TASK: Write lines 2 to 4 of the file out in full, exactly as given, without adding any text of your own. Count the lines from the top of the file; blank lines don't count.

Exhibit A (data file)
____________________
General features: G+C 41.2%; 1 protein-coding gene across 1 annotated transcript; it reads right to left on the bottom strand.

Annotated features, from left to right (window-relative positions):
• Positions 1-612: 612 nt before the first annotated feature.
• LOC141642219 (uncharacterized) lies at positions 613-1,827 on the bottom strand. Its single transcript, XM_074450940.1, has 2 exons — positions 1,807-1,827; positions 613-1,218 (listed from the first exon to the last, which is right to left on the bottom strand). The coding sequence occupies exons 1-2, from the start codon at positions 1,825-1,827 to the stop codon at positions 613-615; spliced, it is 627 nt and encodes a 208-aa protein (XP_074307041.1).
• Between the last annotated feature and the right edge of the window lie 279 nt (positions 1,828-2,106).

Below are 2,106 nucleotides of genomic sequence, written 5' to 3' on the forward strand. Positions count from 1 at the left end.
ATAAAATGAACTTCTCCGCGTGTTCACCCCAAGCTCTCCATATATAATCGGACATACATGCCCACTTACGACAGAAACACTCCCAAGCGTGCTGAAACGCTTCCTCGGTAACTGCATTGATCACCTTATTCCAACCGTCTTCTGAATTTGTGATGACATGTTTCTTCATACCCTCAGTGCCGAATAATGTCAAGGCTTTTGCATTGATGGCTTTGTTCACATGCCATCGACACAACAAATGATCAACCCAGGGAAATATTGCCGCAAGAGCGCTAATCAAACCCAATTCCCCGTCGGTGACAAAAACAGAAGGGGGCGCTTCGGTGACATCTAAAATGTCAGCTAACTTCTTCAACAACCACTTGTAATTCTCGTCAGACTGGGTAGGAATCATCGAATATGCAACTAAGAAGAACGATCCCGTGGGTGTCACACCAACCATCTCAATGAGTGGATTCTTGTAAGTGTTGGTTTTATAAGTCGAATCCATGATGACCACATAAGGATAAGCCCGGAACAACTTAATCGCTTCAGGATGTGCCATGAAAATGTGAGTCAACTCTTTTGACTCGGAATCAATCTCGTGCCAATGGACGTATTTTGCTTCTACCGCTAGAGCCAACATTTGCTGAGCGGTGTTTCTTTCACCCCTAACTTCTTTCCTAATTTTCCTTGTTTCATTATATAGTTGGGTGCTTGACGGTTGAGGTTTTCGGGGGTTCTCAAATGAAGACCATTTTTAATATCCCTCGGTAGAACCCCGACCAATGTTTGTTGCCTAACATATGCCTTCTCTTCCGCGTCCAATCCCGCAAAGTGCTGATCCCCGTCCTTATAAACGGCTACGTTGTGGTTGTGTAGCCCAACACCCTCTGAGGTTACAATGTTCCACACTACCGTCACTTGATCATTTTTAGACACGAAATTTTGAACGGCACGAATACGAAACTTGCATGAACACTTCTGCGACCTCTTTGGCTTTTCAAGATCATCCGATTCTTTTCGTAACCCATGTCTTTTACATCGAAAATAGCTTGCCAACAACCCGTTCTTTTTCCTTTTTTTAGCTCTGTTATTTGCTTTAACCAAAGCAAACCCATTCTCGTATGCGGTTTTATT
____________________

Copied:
Annotated features, from left to right (window-relative positions):
• Positions 1-612: 612 nt before the first annotated feature.
• LOC141642219 (uncharacterized) lies at positions 613-1,827 on the bottom strand. Its single transcript, XM_074450940.1, has 2 exons — positions 1,807-1,827; positions 613-1,218 (listed from the first exon to the last, which is right to left on the bottom strand). The coding sequence occupies exons 1-2, from the start codon at positions 1,825-1,827 to the stop codon at positions 613-615; spliced, it is 627 nt and encodes a 208-aa protein (XP_074307041.1).